The English translation of Martin Luther and Phillip Melancthon’s 1523 Deuttung der czwo grewlichen Figuren, Bapstesels czu Rom und Munchkalbs czu Freyerbeg ijnn Meysszen funden is a 19 page pamphlet describing two monsters: a pope-ass and a monk-calf. The former, a donkey-headed biped with one hand, two hooves, and a chicken’s foot, per Arnold Davidson, represents how “horrible that the Bishop of Rome should be the head of the Church.” The latter, a creature that brings to mind Admiral Akbar (think, “it’s a trap!”), illustrates the “frivolous prattle” of Catholic Sacraments. Davidson explains, “Both of these monsters were interpreted within the context of a polemic against the Roman church. They were prodigies, signs of God’s wrath against the Church which prophesied its imminent ruin.” Fifty-six years after the pamphlet’s original publication in German, Of two wonderful popish monsters was distributed in English.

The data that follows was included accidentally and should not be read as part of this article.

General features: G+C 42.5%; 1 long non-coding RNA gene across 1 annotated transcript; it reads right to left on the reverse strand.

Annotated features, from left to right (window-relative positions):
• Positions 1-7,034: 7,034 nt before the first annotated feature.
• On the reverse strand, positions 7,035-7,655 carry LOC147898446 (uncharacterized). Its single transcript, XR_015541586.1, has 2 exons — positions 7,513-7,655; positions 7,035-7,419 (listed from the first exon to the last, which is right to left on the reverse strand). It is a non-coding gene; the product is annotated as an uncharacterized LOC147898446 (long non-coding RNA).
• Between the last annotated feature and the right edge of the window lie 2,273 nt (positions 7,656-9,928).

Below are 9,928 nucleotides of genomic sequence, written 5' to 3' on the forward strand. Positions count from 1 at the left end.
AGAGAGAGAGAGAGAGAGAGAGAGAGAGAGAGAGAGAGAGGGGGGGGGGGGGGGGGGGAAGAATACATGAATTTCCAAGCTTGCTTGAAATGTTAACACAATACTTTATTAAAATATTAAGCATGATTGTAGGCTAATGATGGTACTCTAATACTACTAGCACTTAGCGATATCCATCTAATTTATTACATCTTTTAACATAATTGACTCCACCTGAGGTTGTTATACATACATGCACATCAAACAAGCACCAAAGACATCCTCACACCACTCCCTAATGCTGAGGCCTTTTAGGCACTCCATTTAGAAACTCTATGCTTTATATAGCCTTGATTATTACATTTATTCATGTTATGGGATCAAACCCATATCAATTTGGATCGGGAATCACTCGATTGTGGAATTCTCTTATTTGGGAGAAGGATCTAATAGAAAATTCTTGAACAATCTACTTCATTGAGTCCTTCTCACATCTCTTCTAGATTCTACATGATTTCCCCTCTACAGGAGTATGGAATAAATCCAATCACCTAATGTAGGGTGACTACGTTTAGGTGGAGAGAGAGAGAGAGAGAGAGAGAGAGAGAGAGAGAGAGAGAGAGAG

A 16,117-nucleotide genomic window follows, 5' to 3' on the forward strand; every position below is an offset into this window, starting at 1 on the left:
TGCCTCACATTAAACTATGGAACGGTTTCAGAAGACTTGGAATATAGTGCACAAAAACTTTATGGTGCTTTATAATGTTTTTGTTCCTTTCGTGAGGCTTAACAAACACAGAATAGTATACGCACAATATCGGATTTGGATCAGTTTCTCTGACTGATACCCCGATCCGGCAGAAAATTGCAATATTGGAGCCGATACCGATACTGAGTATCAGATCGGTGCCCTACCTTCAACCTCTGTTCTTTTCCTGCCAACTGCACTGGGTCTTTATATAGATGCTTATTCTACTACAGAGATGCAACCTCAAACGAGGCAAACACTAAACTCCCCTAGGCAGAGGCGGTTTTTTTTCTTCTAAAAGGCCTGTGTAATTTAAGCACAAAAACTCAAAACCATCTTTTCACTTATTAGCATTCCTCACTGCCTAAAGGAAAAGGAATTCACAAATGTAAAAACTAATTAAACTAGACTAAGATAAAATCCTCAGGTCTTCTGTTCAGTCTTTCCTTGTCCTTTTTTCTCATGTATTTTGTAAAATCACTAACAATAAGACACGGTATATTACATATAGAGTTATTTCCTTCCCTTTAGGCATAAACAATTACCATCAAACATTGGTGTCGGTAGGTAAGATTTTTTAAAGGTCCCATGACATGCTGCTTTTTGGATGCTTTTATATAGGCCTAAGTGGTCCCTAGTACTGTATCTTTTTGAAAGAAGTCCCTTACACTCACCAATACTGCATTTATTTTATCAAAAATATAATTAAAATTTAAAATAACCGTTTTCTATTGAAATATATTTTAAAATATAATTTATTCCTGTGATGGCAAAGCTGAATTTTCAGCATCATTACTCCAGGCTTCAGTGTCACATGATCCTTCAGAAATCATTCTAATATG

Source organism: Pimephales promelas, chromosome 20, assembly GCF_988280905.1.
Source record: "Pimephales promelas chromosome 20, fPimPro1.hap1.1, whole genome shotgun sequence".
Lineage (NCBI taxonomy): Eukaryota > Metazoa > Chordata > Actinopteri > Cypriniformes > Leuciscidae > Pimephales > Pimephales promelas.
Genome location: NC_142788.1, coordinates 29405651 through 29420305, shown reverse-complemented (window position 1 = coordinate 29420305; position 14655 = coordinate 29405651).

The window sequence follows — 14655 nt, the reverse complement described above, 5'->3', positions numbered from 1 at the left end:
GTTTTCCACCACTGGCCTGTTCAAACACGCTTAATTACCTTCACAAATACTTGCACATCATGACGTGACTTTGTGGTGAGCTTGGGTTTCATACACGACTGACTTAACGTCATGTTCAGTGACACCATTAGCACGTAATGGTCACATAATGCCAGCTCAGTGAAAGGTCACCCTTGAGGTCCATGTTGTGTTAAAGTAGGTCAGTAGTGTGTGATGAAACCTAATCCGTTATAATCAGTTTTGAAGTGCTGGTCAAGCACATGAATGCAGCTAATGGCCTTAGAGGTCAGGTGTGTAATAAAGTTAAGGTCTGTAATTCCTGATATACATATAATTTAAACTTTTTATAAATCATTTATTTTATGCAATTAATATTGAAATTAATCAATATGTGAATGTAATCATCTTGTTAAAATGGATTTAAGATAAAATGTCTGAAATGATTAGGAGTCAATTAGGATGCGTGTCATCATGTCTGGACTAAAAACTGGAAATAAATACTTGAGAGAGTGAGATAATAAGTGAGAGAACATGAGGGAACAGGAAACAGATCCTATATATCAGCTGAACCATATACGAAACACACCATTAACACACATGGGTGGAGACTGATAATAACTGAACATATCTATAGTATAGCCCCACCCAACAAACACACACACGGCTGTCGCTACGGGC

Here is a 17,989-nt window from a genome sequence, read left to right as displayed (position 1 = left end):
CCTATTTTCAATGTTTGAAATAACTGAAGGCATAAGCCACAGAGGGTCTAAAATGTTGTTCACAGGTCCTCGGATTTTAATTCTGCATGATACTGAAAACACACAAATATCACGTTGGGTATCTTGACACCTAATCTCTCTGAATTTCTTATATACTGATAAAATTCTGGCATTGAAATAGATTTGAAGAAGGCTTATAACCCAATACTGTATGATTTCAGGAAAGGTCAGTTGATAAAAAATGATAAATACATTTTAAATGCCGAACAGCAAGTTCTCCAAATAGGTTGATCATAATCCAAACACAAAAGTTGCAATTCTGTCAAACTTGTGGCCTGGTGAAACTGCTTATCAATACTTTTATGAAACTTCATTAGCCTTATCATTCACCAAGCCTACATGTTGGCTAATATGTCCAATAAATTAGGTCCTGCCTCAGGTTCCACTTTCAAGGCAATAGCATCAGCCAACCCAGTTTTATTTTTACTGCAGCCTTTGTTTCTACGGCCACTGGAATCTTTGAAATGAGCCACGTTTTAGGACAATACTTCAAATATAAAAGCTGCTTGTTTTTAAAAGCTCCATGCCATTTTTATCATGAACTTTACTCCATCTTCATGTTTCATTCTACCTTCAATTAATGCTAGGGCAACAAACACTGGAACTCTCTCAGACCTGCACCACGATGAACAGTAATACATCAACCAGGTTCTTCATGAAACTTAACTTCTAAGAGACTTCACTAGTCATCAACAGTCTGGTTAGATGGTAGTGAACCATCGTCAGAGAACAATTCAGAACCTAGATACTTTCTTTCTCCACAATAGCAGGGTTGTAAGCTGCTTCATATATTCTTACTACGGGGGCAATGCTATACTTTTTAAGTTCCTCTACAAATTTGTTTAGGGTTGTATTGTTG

Nearly 600 years after that, in August of last year, five larger-than-life statues of a naked, blonde, bloated man were affixed to the pavement in highly trafficked areas of Cleveland, San Francisco, New York City, Los Angeles, and Seattle.